He located his custom-built Camaro SS and slid behind the wheel. Under the dashboard, he pulled out a Colt 1911 .45 caliber pistol from a built-in holster and ensured there was a round in the chamber. The Camaro thundered as he spun out, heading in the direction of the Mustangs. Once he was beyond the firefighters, the crowd, and most importantly the cops, he pressed firmly on the gas, digging the tires into the street, and propelling down the road.
He revved up behind the first Mustang, an off green color, only recognizing one of the three men inside. Sean eased up next to the driver’s side door and spotted the tiny man from the bar behind the wheel. The tiny man unwittingly nodded at Sean, then shook when two shots rang out from within Sean’s Camaro. The pistol’s flash blinded the tiny driver before the bullet struck him in the head. His body slumped, leaving his two passengers helpless as the car soared over a cliff to a watery grave below.
At the sound of gunfire, Pyro glimpsed the green car plummeting over the side and laughed.
“Step on it,” he said to the driver of the red Mustang. They pulled away, leaving behind their comrades in the blue Mustang. As Sean tried to pass it, the blue Mustang swerved into his car, scratching the paint and tearing into its body. Sean’s car weaved onto the shoulder, but he managed to hold tight to the wheel. The passenger in the backseat readied an Israeli submachine gun Uzi. The Camaro had bulletproof windows, but his passenger window was down, so thinking fast, Sean hit the brakes before the Uzi came to life.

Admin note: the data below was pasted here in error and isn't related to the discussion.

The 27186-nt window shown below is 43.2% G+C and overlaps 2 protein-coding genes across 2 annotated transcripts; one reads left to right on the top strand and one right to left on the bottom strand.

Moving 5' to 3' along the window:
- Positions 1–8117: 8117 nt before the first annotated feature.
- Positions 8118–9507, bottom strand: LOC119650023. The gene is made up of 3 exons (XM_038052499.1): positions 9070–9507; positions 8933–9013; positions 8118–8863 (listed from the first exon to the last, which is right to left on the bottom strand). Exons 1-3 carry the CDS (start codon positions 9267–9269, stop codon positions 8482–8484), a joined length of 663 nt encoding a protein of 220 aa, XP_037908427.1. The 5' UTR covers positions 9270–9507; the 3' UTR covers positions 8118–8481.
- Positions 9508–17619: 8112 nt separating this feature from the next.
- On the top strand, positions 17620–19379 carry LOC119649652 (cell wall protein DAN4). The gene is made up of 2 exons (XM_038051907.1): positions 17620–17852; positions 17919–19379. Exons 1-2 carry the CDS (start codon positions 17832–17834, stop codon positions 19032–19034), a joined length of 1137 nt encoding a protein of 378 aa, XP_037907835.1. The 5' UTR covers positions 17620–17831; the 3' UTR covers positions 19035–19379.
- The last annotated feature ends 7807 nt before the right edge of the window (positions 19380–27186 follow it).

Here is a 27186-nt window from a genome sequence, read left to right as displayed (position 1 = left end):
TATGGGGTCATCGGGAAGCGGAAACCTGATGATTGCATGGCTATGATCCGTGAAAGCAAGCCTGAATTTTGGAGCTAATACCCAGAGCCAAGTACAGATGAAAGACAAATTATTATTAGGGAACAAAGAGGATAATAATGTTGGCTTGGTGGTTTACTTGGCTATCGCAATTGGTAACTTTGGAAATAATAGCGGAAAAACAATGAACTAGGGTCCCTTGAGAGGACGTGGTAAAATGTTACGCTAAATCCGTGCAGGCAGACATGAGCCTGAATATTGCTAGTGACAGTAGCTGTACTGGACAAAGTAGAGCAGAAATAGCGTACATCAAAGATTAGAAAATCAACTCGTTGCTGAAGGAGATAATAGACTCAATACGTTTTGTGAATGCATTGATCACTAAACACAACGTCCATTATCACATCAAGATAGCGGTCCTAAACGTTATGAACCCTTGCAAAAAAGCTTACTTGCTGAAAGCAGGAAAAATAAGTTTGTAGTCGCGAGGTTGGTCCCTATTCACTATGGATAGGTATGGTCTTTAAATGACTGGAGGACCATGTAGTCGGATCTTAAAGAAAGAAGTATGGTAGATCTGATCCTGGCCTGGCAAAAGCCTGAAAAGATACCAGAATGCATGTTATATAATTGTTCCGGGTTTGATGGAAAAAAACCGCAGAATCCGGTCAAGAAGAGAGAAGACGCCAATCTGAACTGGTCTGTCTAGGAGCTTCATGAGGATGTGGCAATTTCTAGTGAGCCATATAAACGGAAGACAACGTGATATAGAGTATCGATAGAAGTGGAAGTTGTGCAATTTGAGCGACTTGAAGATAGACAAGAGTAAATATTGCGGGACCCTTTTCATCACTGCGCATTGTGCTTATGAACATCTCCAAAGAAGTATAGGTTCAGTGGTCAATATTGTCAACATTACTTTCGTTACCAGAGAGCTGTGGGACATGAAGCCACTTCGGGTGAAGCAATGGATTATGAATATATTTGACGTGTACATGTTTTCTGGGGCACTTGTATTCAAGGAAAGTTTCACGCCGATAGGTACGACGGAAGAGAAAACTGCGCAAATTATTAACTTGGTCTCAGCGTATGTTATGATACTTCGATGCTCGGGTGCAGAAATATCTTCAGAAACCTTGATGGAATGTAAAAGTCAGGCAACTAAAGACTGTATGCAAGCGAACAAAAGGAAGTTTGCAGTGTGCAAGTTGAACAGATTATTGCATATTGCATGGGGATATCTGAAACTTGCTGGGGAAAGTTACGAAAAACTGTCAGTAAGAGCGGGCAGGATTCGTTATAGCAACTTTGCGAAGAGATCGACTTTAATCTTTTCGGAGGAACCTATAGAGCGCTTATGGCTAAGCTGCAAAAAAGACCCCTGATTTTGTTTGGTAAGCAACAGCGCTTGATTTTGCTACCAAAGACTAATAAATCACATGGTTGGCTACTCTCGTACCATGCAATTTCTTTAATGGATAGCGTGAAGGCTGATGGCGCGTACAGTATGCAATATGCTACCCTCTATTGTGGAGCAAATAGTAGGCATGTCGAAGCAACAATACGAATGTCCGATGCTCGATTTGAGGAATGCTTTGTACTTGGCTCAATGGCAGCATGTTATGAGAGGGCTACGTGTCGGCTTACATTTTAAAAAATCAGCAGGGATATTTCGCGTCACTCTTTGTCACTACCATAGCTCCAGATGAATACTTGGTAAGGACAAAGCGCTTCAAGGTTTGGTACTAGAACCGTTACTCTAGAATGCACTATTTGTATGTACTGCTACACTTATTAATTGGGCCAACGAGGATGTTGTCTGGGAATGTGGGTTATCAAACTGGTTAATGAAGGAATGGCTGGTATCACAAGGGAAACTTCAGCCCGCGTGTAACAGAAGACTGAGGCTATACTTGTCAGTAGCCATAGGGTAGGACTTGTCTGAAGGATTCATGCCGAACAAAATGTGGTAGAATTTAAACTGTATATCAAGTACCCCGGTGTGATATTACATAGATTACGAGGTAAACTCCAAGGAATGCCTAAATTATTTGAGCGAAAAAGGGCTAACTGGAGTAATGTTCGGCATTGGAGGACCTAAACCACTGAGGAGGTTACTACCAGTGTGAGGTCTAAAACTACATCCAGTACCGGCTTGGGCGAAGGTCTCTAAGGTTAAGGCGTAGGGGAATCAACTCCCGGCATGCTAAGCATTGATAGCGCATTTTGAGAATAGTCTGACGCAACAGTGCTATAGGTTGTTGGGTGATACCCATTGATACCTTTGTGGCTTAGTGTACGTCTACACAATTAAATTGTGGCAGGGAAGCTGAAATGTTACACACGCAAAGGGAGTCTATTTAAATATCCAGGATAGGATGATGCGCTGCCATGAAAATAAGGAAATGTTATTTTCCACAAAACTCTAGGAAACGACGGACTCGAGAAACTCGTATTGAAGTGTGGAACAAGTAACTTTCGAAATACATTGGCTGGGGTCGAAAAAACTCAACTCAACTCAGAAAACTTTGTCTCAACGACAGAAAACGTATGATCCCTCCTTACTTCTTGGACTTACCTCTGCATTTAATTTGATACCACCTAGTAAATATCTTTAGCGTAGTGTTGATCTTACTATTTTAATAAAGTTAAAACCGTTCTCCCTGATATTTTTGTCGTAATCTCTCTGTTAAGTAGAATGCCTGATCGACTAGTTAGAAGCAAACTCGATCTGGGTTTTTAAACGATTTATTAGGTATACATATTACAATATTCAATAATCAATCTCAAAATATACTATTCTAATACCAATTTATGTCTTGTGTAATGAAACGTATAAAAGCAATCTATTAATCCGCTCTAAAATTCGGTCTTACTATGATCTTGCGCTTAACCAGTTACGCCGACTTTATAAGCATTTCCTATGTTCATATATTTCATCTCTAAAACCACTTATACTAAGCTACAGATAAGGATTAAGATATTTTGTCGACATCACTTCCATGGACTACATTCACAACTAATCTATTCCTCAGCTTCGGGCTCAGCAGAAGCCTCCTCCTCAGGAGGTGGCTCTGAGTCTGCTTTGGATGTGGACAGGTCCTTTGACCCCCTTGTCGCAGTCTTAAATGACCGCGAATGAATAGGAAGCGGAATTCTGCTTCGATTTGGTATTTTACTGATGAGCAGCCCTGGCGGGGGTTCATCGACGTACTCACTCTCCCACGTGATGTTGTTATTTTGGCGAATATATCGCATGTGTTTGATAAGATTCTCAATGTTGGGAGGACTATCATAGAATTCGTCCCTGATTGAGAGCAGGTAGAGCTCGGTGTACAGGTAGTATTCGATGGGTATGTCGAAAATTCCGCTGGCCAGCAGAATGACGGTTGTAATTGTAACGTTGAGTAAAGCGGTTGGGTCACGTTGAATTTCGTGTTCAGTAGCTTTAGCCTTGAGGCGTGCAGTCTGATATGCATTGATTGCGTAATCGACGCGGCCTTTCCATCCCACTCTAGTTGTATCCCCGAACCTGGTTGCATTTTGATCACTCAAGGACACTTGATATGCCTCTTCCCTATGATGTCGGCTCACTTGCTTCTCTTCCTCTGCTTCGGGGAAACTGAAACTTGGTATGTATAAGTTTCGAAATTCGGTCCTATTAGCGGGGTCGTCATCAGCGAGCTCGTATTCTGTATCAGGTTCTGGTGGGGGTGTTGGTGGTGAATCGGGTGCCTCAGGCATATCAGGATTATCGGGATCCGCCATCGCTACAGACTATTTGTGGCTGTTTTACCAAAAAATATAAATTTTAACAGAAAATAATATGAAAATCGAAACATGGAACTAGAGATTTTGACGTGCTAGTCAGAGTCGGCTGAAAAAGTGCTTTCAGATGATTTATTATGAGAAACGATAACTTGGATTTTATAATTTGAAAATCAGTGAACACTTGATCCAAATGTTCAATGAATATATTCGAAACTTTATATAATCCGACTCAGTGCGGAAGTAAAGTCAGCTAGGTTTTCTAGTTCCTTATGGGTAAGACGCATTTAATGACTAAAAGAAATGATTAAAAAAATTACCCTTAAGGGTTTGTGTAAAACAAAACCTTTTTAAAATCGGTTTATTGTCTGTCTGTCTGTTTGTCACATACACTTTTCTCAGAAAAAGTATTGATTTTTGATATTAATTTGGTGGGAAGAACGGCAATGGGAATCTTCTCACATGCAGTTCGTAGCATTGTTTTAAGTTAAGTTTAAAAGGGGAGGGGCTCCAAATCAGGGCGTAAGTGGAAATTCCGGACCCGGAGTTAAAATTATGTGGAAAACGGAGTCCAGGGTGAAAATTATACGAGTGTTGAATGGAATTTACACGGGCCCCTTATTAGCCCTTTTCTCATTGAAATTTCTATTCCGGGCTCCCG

Bullets struck the front of the Camaro, and Sean eased back behind the blue Mustang. The driver shouted and screamed as the back passenger shot through their rear window. Glass and bullets raced at Sean, but not even the .45 caliber bullets could penetrate the windshield of the Camaro.
Sean pressed a button on the control panel under his radio and a panel on the hood separated as a mini-gun rose from within. He flipped the top of the gear shift to reveal a red button and lined up the front of his car with the rear of the blue mustang. There was no sight post for Sean to aim with, but he didn’t need it at this close of range. He pressed the red button with his thumb, and the mini-gun roared into action. The men in the blue car mouthed their regrets before their car crumbled and ripped apart by 7.62 x 51 caliber rounds. Unexpectedly, the blue Mustang exploded, and he swerved hard to avoid the wreckage.
Pieces of metal bounced off his hood, but once the smoke cleared, Sean saw the Red Mustang had gained a sizeable lead. He dropped the hammer, and the Camaro thundered down the road. Other cars hurried to get out of his way. The red Mustang turned off on a side road trying to lose him, but Sean spun the wheel, making the turn in time. Gravel kicked up as he skid across the shoulder of the road and tried to remain focused. A troubling thought invaded his mind, What if Pyro calls ahead and tells whoever he’s working for that he’s still alive?
No, a small voice registered with him. Pyro is too prideful to make that call. He would want to circle back around and finish the job himself.
The red Mustang turned right, and Sean followed a hundred yards behind. The Mustang headed for town, cutting up alleys, and speeding past pedestrians. Sean came within ten yards before pressing down on the red button again.